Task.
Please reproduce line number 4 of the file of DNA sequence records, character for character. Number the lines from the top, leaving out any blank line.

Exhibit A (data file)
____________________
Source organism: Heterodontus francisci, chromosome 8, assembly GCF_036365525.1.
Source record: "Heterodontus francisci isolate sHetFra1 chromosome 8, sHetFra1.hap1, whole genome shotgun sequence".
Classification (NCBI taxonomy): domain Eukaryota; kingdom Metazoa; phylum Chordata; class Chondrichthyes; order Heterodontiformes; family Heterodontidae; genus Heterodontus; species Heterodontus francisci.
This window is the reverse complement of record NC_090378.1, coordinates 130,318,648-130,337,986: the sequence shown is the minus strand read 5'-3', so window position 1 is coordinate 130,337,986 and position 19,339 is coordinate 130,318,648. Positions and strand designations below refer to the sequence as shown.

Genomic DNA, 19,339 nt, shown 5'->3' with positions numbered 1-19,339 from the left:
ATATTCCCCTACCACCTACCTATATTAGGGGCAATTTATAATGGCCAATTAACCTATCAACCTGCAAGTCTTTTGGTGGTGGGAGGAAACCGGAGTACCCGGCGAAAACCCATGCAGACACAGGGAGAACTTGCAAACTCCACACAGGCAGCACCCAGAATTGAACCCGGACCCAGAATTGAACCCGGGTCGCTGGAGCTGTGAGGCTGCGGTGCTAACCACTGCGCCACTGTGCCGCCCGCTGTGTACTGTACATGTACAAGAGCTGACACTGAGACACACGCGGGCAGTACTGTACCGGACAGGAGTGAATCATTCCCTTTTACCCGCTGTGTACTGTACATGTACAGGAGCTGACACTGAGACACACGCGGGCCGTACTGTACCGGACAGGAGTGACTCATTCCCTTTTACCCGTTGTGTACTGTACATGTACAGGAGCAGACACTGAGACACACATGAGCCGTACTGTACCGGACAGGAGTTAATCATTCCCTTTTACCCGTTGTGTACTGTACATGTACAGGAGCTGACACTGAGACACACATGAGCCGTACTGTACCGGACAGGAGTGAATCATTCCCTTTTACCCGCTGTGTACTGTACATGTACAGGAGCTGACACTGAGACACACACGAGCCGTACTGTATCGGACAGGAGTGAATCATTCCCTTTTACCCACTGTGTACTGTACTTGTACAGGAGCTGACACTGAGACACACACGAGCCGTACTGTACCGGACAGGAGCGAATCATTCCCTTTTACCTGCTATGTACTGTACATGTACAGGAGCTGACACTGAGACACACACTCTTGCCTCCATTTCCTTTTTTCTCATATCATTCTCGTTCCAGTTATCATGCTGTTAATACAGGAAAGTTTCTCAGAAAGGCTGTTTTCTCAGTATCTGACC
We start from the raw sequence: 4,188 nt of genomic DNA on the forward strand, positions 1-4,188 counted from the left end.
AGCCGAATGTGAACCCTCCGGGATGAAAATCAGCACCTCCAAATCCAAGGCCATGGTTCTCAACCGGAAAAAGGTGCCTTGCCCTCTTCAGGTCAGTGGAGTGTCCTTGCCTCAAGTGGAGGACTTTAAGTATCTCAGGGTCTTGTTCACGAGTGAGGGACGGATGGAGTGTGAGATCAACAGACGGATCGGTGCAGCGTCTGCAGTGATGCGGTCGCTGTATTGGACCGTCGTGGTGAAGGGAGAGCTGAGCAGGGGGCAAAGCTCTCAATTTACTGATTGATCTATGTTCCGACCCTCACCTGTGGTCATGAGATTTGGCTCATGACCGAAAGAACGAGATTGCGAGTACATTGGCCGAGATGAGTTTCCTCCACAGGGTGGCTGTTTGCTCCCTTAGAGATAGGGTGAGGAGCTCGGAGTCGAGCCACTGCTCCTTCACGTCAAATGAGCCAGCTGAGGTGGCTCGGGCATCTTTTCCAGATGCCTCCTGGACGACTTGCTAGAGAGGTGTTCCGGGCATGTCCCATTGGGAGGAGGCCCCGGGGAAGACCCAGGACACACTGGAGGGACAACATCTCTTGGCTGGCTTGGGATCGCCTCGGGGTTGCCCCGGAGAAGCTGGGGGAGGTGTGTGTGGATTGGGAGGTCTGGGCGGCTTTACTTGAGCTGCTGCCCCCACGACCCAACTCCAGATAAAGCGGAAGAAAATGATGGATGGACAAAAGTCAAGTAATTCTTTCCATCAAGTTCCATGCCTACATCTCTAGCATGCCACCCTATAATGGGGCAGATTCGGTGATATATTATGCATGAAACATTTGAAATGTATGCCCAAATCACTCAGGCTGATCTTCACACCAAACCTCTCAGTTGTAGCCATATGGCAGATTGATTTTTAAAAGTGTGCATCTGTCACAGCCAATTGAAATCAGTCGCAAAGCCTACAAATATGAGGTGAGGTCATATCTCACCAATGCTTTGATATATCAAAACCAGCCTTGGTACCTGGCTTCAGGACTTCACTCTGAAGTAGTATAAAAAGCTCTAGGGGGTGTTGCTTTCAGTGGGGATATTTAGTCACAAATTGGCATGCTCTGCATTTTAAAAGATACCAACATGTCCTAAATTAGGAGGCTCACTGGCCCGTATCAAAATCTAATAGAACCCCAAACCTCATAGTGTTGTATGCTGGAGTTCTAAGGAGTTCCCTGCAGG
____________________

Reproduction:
This window is the reverse complement of record NC_090378.1, coordinates 130,318,648-130,337,986: the sequence shown is the minus strand read 5'-3', so window position 1 is coordinate 130,337,986 and position 19,339 is coordinate 130,318,648. Positions and strand designations below refer to the sequence as shown.